Kevin Lamb | Applied Mathematics, University of Waterloo
The Strange World of Internal Gravity Waves in the Ocean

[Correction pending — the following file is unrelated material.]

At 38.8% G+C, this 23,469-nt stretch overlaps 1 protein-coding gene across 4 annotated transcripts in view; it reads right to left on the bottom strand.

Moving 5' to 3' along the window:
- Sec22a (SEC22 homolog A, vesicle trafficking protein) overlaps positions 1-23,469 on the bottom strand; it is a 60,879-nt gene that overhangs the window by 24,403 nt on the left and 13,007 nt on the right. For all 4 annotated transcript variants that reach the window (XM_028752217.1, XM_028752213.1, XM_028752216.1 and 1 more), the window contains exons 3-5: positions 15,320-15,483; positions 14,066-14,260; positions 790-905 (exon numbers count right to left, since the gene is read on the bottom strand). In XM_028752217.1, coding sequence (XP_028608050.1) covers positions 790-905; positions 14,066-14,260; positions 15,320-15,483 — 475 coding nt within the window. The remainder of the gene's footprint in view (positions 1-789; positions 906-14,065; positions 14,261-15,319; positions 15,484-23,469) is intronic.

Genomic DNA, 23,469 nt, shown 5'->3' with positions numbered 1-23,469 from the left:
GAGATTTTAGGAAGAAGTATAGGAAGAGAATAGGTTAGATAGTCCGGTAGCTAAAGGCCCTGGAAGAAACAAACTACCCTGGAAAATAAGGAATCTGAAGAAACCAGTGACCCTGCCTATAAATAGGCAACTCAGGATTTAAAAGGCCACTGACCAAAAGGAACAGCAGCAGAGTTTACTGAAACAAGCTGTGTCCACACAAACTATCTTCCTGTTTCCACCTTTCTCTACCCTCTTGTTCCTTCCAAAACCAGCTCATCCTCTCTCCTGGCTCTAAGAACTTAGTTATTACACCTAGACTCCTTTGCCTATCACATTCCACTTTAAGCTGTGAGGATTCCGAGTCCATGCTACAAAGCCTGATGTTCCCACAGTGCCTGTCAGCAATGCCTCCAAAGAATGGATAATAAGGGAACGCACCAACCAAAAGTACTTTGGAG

Internal gravity waves exist in density stratified fluids where they are driven by gravitational restoring forces acting on vertically displaced fluid. They are ubiquitous and important features in the interior of the atmosphere, oceans and stratified lakes. While they have many properties in common with surface water waves, an important difference is that they can propagate both horizontally and vertically. The latter gives rise to anisotropic behaviour in the vertical plane because gravity makes the vertical a special direction. As a consequence these waves have a number of counter-intuitive and surprising properties. These waves are often highly nonlinear giving rise, for example, to internal solitary waves commonly observed in the coastal ocean, and nonlinear interactions among waves that play a crucial role in the transfer of energy from large to small scales. In this talk I will provide an introduction to internal gravity waves and focus on internal solitary waves and their brethren and on the role of internal waves in deep ocean mixing.